Postcards from China Blog #3: Language and Culture Learning
September 7, 2018
Rebecca Boiney ’20 shares the joys and challenges of learning Chinese through Asbury’s China Study Abroad program.
“Wait, she is going to try to talk to me in Chinese?” I asked in panicked disbelief as my friends returned one-by-one to the largest classroom in Faithful Language School.
We were each being evaluated by a teacher on our Chinese so that we could be placed in a class of the appropriate level for the next seven weeks. I, however, had a problem: before I left for China, my only experience with the complex language was my receiving three books on the topic for Christmas, followed by my attempt at teaching myself how to write the characters for “hello” and 1-10. Somehow, I doubted that I would be able to use that knowledge to carry on a conversation with a native speaker. As it turns out, however, the woman who interviewed me spoke perfect English, and she (Melinda) would actually become my teacher during our time at Faithful.
Studying Chinese at an accelerated pace for the past few weeks has taught me two essential lessons: the first is that learning for the sake of learning is an exciting and liberating concept. All of our team spends three hours a day in language classes and is assigned a sizable amount of work to do at home. Not to mention, we also have three culture classes with which to keep up.
However, I have found that the point of putting in effort for these classes is not merely to scrape together pieces of inapplicable knowledge for a test. Rather, it is to actively pursue the skills that we are being taught, because they are essential to our ability to thrive in China. For example, the more people I meet here, the more I want to be able to effectively carry on conversations with them. To accomplish this, I need to know the language and understand the mindset of those people. Hence, I want to put effort into soaking up everything I hear from my more experienced language and culture teachers; I am learning because I have a genuine desire to know.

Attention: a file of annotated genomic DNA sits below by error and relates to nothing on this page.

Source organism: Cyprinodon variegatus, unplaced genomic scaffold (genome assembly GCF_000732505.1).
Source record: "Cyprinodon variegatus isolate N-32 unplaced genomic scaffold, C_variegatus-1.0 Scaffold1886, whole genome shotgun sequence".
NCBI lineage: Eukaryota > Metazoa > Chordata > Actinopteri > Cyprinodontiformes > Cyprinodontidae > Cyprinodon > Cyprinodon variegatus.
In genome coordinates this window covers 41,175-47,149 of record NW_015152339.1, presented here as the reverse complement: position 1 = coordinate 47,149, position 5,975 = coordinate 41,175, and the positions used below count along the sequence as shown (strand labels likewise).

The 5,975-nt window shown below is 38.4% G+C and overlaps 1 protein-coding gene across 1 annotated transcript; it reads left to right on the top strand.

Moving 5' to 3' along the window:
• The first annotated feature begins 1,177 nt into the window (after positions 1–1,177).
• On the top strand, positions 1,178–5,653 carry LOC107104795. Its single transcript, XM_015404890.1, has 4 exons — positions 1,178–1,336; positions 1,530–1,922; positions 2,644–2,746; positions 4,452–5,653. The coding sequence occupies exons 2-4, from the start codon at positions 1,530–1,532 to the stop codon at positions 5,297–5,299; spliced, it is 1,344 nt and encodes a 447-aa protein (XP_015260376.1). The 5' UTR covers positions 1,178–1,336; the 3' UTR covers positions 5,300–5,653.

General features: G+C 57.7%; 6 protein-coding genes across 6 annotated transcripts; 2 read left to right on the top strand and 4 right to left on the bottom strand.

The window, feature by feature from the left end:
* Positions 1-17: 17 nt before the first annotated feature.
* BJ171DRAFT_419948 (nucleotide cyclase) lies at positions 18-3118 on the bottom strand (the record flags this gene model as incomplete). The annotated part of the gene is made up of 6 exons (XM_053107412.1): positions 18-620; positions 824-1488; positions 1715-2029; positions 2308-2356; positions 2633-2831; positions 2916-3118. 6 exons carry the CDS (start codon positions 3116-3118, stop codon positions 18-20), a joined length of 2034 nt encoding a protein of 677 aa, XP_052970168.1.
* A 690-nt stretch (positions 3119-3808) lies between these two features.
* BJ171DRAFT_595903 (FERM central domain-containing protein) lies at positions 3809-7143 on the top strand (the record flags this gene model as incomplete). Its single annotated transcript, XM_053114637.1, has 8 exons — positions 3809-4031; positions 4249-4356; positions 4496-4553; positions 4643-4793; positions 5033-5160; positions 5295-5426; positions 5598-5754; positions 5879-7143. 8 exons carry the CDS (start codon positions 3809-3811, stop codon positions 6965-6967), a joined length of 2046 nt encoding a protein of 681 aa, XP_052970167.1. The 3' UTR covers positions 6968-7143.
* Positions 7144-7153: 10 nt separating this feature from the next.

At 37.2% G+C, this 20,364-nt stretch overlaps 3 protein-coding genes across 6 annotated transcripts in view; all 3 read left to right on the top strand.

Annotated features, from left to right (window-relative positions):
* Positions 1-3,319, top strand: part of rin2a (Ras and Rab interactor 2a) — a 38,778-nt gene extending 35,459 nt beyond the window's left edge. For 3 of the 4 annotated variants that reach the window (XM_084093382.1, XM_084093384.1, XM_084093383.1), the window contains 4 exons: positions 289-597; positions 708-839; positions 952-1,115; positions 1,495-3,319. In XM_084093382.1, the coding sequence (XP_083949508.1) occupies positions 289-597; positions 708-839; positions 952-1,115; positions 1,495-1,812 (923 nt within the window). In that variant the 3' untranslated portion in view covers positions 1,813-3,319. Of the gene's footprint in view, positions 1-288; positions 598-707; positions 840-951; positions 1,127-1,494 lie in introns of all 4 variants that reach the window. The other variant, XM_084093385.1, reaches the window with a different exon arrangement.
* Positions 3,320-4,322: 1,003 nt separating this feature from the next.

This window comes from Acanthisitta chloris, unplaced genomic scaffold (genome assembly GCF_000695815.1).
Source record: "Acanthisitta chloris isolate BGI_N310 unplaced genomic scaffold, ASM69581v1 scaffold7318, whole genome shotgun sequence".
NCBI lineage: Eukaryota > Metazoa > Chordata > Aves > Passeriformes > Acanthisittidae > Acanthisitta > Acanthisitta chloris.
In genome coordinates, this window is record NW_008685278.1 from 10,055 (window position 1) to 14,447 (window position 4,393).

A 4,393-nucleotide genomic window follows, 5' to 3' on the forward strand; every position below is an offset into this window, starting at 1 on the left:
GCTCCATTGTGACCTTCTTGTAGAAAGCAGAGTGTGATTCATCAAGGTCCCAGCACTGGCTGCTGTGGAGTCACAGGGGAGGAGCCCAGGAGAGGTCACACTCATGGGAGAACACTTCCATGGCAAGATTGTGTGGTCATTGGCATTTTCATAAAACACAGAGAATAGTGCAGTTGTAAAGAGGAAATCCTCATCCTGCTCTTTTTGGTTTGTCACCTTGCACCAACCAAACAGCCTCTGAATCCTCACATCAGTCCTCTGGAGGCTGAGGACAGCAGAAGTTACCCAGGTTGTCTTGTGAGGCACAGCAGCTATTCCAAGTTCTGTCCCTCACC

The second lesson I have learned is that fear and courage are two essential ingredients to God’s provision of blessings. Before coming to China, I was afraid of what hardships and embarrassment I would face in trying to learn Chinese. As it turns out, my Chinese class consists of only four people: myself, Melinda, Michael (my classmate and fellow-Asburian), and “Wang Laoshi” (a teacher who sits in the back to record our sessions). Unexpectedly, as these classes have progressed, all of my initial anxiety about learning this difficult language has turned to genuine enjoyment.
Since we had to start from the very basics of Chinese, Melinda spent the first twelve hours of class teaching us pronunciations. In practice, this meant that the four of us essentially spent twelve hours making lots of noises at one another! So much laughter, curiosity, and friendship have arisen as a beautiful bonus to language acquisition.
Although learning Chinese is certainly a challenge, I am figuring out that something can be both difficult and fun — and that trying to avoid the difficult parts of life can mean missing out on some amazing things. Just like Peter, I have to trust God as he teaches me to step out on the water in faith. Even when the waves surround me, as long as I keep my eyes on Him, I know I am safe in His prosperous hands.